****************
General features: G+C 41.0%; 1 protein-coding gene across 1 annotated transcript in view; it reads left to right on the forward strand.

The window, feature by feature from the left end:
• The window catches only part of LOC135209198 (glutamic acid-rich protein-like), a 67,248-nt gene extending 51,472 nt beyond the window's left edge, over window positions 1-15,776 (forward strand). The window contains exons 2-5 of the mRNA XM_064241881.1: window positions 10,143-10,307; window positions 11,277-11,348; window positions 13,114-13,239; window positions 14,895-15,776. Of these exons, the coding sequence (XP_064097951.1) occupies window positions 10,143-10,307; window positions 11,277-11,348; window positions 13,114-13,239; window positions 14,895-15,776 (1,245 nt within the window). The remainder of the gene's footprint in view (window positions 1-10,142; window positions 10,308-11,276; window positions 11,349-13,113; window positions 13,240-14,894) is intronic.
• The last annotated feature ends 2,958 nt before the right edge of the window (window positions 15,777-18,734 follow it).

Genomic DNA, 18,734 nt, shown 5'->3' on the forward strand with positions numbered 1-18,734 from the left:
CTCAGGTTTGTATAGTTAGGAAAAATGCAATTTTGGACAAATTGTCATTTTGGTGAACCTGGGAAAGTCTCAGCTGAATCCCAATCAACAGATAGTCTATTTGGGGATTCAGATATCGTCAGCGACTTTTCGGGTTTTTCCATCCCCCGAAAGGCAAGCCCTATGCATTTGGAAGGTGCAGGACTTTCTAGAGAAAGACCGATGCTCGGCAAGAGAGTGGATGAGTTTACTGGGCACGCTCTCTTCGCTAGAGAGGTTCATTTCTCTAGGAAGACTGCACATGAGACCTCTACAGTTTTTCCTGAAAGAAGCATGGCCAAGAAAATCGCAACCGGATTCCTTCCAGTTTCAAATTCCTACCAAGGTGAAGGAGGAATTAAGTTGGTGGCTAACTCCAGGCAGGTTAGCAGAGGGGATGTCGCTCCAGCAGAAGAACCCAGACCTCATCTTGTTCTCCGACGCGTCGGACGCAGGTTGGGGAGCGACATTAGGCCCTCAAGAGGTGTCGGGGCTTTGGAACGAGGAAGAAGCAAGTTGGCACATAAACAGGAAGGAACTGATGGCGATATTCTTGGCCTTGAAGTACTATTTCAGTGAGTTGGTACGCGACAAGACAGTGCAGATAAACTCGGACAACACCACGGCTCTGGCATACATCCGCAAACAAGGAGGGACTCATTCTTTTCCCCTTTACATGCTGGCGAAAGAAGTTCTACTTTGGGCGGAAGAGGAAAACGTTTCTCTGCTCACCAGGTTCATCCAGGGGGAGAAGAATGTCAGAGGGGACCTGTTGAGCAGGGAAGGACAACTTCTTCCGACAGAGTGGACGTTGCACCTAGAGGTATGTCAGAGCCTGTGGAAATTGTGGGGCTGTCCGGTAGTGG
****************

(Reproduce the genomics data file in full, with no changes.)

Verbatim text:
General features: G+C 41.0%; 1 protein-coding gene across 1 annotated transcript in view; it reads left to right on the forward strand.

The window, feature by feature from the left end:
• The window catches only part of LOC135209198 (glutamic acid-rich protein-like), a 67,248-nt gene extending 51,472 nt beyond the window's left edge, over window positions 1-15,776 (forward strand). The window contains exons 2-5 of the mRNA XM_064241881.1: window positions 10,143-10,307; window positions 11,277-11,348; window positions 13,114-13,239; window positions 14,895-15,776. Of these exons, the coding sequence (XP_064097951.1) occupies window positions 10,143-10,307; window positions 11,277-11,348; window positions 13,114-13,239; window positions 14,895-15,776 (1,245 nt within the window). The remainder of the gene's footprint in view (window positions 1-10,142; window positions 10,308-11,276; window positions 11,349-13,113; window positions 13,240-14,894) is intronic.
• The last annotated feature ends 2,958 nt before the right edge of the window (window positions 15,777-18,734 follow it).

Genomic DNA, 18,734 nt, shown 5'->3' on the forward strand with positions numbered 1-18,734 from the left:
CTCAGGTTTGTATAGTTAGGAAAAATGCAATTTTGGACAAATTGTCATTTTGGTGAACCTGGGAAAGTCTCAGCTGAATCCCAATCAACAGATAGTCTATTTGGGGATTCAGATATCGTCAGCGACTTTTCGGGTTTTTCCATCCCCCGAAAGGCAAGCCCTATGCATTTGGAAGGTGCAGGACTTTCTAGAGAAAGACCGATGCTCGGCAAGAGAGTGGATGAGTTTACTGGGCACGCTCTCTTCGCTAGAGAGGTTCATTTCTCTAGGAAGACTGCACATGAGACCTCTACAGTTTTTCCTGAAAGAAGCATGGCCAAGAAAATCGCAACCGGATTCCTTCCAGTTTCAAATTCCTACCAAGGTGAAGGAGGAATTAAGTTGGTGGCTAACTCCAGGCAGGTTAGCAGAGGGGATGTCGCTCCAGCAGAAGAACCCAGACCTCATCTTGTTCTCCGACGCGTCGGACGCAGGTTGGGGAGCGACATTAGGCCCTCAAGAGGTGTCGGGGCTTTGGAACGAGGAAGAAGCAAGTTGGCACATAAACAGGAAGGAACTGATGGCGATATTCTTGGCCTTGAAGTACTATTTCAGTGAGTTGGTACGCGACAAGACAGTGCAGATAAACTCGGACAACACCACGGCTCTGGCATACATCCGCAAACAAGGAGGGACTCATTCTTTTCCCCTTTACATGCTGGCGAAAGAAGTTCTACTTTGGGCGGAAGAGGAAAACGTTTCTCTGCTCACCAGGTTCATCCAGGGGGAGAAGAATGTCAGAGGGGACCTGTTGAGCAGGGAAGGACAACTTCTTCCGACAGAGTGGACGTTGCACCTAGAGGTATGTCAGAGCCTGTGGAAATTGTGGGGCTGTCCGGTAGTGG